November and December are known as the gloomiest months in Moscow. The days are short and dark, and the weather is too cold and wet to be outdoors much but it’s still warm and rainy to enjoy a real Russian winter.
This year, the gloom was heightened by the sight of shuttered shops on many of the capital’s streets, as businesses grapple with the economic fallout from massive Western sanctions in response to the war in Ukraine, which Russian officials still call a “private military operation.”
“The mood in Moscow and the country now is very gloomy, quiet, fearful and hopeless,” said 34-year-old Lisa, who declined to give her last name and said she was a film producer. “The planning horizon is as low as ever. People have no idea what might happen tomorrow or in a year.”
While shelves in most stores are still well stocked, Western products have become scarce and very expensive, driving up prices that are already hurting many Russian families.
“Familiar goods are disappearing, from toilet paper and Coca-Cola to clothes,” Lisa said.
“Of course, you can get used to all this,” she said, “it’s not the worst thing at all.” But it also dealt a heavy blow to Western governments and companies that left the Russian market in response to the invasion of Ukraine. “I don’t really know how this helps resolve the conflict,” said Lisa, “because it affects ordinary people, not those who make decisions.”
Some economists believe Russia will face increasing economic hardship and its population will slam the “special military operation” amid mounting defeats such as those in the southern Ukrainian city of Kherson, where a determined Ukrainian offensive has forced Russia’s withdrawal.
Already the mood is more important than it was, thanks to the “economic price and dissatisfaction with the unresolved task,” says Sergey Gavoronkov, senior research fellow at the Gaidar Institute for Economic Policy, in contrast to expectations created by the Kremlin.
“We were supposed to win. The officials promised to capture Kyiv in three days, but, as we can see, it turned out to be stupid.
(Russian President) Vladimir Putin stated in his speech on February 24 that military operations will only be conducted by professional forces. But in September a partial mobilization was announced – also an unpopular measure: those who do not want to fight are being recruited.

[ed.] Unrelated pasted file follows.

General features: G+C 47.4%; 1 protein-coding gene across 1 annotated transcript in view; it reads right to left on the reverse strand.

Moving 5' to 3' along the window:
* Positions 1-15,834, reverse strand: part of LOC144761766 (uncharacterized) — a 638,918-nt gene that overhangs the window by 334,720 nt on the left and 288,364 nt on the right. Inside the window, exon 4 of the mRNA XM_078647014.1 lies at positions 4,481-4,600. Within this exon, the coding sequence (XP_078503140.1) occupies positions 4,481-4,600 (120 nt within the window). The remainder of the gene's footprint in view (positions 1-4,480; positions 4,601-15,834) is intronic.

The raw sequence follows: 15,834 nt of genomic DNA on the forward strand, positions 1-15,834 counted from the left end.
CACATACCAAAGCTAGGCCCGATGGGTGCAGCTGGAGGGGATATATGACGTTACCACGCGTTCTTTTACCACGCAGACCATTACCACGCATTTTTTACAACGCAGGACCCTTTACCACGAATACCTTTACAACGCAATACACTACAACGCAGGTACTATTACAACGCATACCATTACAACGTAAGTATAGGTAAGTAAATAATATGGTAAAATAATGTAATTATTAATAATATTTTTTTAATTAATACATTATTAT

“It is a well-known effect: a short victorious war may arouse enthusiasm, but if the war goes on indefinitely and does not lead to the desired result, disappointment sets in.”
A 30-year-old PR manager only gave her name because Irina disagrees, saying she believes the situation is stabilizing after an initial exodus of Russians fleeing not only Western sanctions but also possible conscription after Putin’s Sept. 21 announcement of a partial nationwide mobilization.
The Kremlin says more than 300,000 Russians were drafted into the army between late September and early November, while hundreds of thousands of young Russians have fled the country, often to places like Kazakhstan or Georgia.
“The first wave of panic has already passed, everyone has calmed down a bit. Many have left, but many have remained. I am glad for the people who are staying and supporting Russia,” Irina told CNN.
At the same time, she emphasized that she opposes the war in Ukraine, as it is starting to sink in for her, as it is for many Russians, because the fighting could go on for a very long time. This is particularly the case since Ukrainian forces managed to recapture the key city of Kherson from the Russian military — an area annexed by Russia in September that Putin said would remain part of Russia “forever”.
“I have a negative attitude. I think any aggression or war is evil. Of course, to say that if we don’t attack them, they will attack us is absurd,” said Irina, referring to Putin’s repeated claim that Russia is acting in self-defense in its invasion of Ukraine.